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Mullan Facing No Confidence

Sep 29 2008 22:47
Ashley Brown
The Afro-Caribbean society at King's is to bring a motion of no-confidence against their student union President.
The mob has calmed, but is still asking questions about Mullan's future (Photo: Katy Routh)

King's President Chris Mullan is facing renewed pressure this week, after King's Afro-Carribean society expressed its intention to bring a motion of no-confidence if the King's trustee board leave him in place following their investigation. A petition for a general meeting to discuss it has already begun circling, however it must receive around 1,000 signatures to be valid.

The chair of King's ACS organised a meeting last week, which was billed as an open forum where King's students could discuss their feelings about Mullan's behaviour. The event was a more civilised affair than the witch-hunt sparked by the NUS Black Students Officer, who admitted at the meeting to having broken the rules regarding the NUS investigation. When asked why she had gone public with the allegations while an investigation was taking place, she responded:

NUS procedures were not followed on the day, so why should I have any faith in them. I was told that the investigation would take two weeks, and I thought that was too long; for me no long investigation was required
NUS Black Students Officer, Bellavia Ribeiro-Addy

"I didn't have any problem separating myself off from the NUS. Me going public with what 100 people heard said is for me not breaching a process. The investigation procedure is flawed, and the people accused took too long to hand in their submissions. It took three hours to evict the people concerned from the room. NUS procedures were not followed on the day, so why should I have any faith in them. I was told that the investigation would take two weeks, and I thought that was too long; for me no long investigation was required. It has now taken 6 weeks."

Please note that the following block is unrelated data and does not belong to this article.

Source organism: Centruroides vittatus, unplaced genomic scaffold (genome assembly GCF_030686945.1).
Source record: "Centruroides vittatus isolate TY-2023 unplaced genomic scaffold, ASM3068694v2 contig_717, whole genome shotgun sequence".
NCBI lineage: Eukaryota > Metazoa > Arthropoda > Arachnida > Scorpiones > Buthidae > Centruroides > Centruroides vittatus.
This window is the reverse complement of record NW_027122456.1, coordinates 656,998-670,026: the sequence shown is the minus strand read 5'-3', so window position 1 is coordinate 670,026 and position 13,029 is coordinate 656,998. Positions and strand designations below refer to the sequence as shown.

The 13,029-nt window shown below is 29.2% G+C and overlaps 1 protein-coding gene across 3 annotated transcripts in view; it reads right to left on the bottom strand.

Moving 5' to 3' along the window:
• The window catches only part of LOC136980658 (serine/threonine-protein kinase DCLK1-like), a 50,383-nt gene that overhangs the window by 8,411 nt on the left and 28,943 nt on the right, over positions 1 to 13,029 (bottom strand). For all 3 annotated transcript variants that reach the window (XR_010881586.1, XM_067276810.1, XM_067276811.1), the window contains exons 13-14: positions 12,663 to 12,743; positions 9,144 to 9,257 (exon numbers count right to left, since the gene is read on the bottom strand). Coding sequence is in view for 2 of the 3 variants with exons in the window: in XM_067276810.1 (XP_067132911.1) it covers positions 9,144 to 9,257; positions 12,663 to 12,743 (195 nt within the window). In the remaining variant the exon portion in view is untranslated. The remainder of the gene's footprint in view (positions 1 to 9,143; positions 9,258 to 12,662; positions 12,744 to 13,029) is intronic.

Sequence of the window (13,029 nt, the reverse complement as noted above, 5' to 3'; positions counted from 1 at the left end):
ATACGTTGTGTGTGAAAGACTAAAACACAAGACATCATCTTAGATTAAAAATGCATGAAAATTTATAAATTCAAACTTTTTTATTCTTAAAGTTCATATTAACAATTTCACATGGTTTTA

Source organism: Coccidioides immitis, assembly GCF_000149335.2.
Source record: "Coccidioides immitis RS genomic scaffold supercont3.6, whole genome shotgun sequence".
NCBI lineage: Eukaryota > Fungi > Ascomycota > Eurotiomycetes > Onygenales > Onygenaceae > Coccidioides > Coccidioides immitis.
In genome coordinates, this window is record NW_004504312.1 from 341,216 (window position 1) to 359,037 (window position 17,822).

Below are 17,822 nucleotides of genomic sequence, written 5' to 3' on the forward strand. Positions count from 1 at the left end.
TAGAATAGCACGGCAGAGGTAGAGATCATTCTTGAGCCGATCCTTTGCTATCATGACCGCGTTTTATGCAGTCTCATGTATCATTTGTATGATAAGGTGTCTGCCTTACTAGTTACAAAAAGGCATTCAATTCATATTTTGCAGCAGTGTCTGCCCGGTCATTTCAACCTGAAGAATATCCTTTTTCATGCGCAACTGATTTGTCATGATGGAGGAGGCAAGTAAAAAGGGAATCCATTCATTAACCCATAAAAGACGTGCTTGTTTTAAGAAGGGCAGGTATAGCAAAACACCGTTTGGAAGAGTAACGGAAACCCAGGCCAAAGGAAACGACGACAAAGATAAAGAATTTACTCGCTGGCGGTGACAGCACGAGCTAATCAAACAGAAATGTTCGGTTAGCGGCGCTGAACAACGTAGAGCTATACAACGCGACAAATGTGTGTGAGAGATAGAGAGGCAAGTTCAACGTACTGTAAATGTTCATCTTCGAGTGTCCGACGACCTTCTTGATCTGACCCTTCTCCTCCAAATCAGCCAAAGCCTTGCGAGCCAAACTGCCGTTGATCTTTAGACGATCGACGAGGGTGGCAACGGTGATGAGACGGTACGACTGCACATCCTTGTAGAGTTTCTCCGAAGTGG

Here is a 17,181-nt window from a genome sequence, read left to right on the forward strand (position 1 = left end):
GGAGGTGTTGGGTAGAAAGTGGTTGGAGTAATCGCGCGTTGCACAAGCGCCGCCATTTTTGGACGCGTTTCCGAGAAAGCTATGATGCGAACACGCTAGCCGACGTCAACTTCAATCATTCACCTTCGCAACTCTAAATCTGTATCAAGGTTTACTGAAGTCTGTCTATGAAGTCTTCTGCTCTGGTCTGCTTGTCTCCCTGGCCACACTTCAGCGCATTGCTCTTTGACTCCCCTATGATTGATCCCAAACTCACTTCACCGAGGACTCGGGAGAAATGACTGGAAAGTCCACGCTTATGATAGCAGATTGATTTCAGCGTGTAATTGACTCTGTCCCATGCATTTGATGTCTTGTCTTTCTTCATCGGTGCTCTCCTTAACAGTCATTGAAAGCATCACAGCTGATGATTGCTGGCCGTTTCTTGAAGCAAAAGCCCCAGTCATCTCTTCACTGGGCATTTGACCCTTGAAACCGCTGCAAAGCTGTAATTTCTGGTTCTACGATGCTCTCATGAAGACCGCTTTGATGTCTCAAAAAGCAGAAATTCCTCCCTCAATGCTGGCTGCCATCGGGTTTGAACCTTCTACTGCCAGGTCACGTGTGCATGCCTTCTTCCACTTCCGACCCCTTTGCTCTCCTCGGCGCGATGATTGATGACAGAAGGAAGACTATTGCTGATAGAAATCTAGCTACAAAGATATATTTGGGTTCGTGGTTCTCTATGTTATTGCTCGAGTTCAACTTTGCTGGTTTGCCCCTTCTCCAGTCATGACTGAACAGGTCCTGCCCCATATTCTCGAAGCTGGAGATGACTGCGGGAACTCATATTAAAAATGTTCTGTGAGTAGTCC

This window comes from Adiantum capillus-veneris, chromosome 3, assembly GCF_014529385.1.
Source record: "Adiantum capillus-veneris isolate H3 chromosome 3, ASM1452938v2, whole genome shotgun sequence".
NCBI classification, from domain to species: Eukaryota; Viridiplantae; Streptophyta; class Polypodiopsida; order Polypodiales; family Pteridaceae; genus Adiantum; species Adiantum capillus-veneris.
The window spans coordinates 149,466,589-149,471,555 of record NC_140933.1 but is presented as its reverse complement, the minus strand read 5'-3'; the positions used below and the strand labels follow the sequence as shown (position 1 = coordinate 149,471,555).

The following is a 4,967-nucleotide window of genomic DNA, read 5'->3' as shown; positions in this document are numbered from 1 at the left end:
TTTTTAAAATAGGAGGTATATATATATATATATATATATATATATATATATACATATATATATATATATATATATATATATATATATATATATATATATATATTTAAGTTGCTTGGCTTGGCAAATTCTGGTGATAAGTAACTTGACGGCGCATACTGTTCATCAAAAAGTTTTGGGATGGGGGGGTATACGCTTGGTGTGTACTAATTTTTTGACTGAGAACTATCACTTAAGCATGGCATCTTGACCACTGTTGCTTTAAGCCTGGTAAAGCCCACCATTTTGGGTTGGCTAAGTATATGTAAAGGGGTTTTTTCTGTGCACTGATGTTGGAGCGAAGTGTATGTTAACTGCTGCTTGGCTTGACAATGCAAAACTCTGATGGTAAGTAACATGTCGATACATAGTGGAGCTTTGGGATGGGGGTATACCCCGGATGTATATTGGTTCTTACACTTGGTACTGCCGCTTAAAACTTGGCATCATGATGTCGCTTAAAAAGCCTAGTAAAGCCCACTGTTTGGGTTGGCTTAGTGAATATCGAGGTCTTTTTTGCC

Changing Story

The President of Birmingham University Guild of Students recounted what she believed she had heard the King's President say during the NUS event which started the affair. The Active Political Leadership event features a role-playing exercise with a university, "Fibchester", providing the setting for a series of tasks. These include dealing with confrontations as a way of preparing sabbatical officers for their coming year.

Vice Chancellor, you are aware of the implications in attracting more students from the local community, such as increased knife crime. Is this really desirable?
The comment which caused offence, from the original complaint (which differed from the quote given at the ACS meeting)

On this occasion Fibchester was in an area with a large proportion of ethnic minorities and the audience were able to ask questions of the Vice Chancellor, played by NUS President Wes Streeting. At the ACS meeting the BUGS President claimed the following was said:

"With reference to widening the participation of black students. Do you think this a good idea? Don't you think we should introduce metal detectors because of gun and knife crime. This is socially undesirable."

However, this account differs from her original complaint to the NUS, which gave the quote as:

"Vice Chancellor, you are aware of the implications in attracting more students from the local community, such as increased knife crime. Is this really desirable?"

Changing Attack

The argument has now moved from whether the suspended King's President made racist comments to his behaviour in the aftermath. The issue of whether the comments were racist has been recognised as subjective, however growing numbers seem to agree they were offsensive and Mullan's subsequent have been unhelpful.

In an email circulated to members of the anti-Mullan Facebook group states: